One more union has secured a deal with the de Blasio administration.
Earlier this week, Mayor Bill de Blasio announced that New York City had reached a tentative contract agreement with the Committee of Interns and Residents/SEIU Healthcare, which covers 2,039 medical and dental residents training at Health and Hospitals Corporation facilities. The agreement is a proposed seven-year, four-month contract that would begin, retroactively, Oct. 26, 2010, and expire Feb. 25, 2018.
According to the city, the agreement is consistent with established civilian patterns and requires no new funding over previous budgetary projections.
“Today’s agreement provides fair, responsible wage increases to the resident physicians who provide critical care to New Yorkers around the city,” said de Blasio in a statement. “When we took office, every contract was expired, and now, nearly 75 percent of our workers are under contract agreements that give our employees the raises they deserve while protecting taxpayers.” To date, the mayor has reached contract agreements with almost 75 percent of the city’s workforce that had been working under expired contracts.
For the 2010 to 2017 round of bargaining, employees will receive increases based on the established pattern, including a 1.5 percent increase April 26, 2015, a 2.5 percent increase April 26, 2016, and a 3 percent increase April 26, 2017. The agreement also includes a one-time $1,000 ratification payment.
According to the city, the total cost of the tentative agreement is covered by the pattern settlement and will require no funding above the previous budgetary projections. The city says that between fiscal years 2015 and 2019, the gross cost of the agreement is slated to be $68.3 million, with stabilization fund and health savings at $32.8 million at a net cost of $35.5 million.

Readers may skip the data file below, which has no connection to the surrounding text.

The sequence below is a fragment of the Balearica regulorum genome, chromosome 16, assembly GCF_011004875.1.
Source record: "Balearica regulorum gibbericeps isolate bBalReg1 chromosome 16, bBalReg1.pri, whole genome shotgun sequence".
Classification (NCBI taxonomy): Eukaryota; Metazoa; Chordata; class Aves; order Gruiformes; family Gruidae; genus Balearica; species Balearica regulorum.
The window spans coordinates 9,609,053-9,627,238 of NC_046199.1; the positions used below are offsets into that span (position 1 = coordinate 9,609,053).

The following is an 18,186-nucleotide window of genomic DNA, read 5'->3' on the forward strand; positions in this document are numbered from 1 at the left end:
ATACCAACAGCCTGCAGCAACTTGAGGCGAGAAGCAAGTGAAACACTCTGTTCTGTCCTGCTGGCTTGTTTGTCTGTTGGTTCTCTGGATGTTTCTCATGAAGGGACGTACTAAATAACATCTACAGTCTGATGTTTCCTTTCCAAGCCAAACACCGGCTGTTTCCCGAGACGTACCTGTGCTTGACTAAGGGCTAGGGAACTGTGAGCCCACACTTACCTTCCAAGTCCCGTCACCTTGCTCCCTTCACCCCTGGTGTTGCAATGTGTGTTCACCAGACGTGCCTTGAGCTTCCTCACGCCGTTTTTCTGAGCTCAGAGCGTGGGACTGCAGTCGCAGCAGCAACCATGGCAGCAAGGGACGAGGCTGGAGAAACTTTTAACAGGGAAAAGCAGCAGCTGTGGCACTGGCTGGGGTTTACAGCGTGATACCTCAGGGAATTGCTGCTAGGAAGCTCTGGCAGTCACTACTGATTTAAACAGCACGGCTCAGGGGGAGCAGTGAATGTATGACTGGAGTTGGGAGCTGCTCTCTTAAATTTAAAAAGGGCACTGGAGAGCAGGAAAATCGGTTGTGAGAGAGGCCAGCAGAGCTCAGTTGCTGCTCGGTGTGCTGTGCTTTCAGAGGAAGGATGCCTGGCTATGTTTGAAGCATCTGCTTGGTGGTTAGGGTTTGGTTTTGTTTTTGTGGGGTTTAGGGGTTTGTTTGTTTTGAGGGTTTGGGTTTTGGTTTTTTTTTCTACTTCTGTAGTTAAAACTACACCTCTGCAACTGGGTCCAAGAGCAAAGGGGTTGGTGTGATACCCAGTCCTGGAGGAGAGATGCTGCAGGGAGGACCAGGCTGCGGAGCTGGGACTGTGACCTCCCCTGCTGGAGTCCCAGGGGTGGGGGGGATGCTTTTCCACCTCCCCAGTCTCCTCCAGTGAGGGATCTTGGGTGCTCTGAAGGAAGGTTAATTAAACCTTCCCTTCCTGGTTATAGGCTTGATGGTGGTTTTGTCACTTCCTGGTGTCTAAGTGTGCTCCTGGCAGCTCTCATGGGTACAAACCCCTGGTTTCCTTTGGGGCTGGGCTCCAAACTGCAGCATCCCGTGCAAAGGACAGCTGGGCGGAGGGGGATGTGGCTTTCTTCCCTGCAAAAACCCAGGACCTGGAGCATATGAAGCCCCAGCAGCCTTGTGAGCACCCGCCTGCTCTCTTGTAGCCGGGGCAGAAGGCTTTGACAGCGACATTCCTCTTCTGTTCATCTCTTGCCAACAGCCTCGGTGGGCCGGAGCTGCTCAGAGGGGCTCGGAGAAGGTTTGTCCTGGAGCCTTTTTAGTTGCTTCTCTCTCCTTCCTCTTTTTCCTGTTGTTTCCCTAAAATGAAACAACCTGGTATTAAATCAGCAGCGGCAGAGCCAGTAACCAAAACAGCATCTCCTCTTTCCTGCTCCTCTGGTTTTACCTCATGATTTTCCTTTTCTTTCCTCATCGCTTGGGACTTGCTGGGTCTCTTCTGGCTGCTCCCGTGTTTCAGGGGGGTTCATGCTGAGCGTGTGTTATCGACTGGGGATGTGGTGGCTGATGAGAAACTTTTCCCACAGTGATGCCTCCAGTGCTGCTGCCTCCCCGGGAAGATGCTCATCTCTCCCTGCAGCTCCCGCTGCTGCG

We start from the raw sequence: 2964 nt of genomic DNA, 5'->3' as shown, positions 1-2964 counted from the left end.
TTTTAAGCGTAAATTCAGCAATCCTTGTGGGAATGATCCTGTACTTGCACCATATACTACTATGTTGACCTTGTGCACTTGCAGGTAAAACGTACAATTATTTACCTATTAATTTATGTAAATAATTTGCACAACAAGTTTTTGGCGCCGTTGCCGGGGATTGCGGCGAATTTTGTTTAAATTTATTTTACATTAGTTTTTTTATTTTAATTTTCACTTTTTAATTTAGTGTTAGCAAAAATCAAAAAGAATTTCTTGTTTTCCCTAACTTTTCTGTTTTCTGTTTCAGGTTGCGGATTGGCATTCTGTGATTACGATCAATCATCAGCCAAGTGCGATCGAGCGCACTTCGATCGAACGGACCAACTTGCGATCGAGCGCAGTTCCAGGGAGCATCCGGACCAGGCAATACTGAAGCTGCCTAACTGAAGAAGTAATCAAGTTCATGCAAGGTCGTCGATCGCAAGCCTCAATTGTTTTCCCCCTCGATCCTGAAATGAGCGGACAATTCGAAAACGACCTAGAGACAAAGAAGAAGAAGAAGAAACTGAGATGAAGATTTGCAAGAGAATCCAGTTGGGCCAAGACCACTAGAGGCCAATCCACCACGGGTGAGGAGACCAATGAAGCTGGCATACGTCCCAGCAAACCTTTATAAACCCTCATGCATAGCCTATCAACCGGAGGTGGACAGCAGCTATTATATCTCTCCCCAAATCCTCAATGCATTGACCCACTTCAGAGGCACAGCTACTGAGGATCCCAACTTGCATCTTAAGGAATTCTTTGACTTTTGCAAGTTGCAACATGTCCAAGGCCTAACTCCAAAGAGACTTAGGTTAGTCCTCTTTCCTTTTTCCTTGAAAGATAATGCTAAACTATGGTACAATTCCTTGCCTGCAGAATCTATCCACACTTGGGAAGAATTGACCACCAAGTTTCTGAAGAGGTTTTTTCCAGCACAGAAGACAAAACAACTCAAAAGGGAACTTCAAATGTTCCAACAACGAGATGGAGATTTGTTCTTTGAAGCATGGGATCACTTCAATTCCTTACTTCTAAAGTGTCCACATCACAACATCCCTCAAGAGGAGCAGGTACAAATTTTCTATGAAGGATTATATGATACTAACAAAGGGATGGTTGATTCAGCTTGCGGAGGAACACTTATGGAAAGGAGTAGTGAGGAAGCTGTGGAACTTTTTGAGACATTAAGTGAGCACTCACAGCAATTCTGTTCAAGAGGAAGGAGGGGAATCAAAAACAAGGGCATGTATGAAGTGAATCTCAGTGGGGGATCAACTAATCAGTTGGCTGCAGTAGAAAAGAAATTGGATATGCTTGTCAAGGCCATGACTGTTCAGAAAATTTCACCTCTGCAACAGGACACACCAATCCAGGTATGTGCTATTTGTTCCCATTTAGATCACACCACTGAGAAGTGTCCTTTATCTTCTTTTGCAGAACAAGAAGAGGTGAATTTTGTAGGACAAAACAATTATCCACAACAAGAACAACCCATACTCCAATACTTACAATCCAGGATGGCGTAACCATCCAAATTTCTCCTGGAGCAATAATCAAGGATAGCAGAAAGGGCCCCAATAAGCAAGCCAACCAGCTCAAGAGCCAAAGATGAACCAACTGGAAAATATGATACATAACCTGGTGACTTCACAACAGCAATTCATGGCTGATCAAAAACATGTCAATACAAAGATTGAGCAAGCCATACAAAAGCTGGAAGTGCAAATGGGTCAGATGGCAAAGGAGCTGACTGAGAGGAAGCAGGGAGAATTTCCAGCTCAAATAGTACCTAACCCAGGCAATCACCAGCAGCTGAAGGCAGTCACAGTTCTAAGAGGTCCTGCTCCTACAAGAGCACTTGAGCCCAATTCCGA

“Interns and residents play a critical role in HHC’s successful patient safety initiatives and are a vital part of our public health care system,” said Dr. Ram Raju, president and CEO of the New York City Health and Hospitals Corporation, in a statement.
According to the city, the tentative agreement also includes additional benefits fully funded out of the pattern cost and four-month contract extension, a new child care benefit, investments in the Patient Care Trust Fund and one-time bonuses.
“CIR and HHC have a strong, collaborative partnership,” said CIR President Dr. David Eshak in a statement. “Our negotiated agreement will benefit New York City patients, their doctors and the communities we serve. The investment into the CIR Patient Care Trust Fund is just one example of how we’ve used our collective voice at the table to improve quality and patient care across the city.”
The terms of the agreement have to be approved by the union.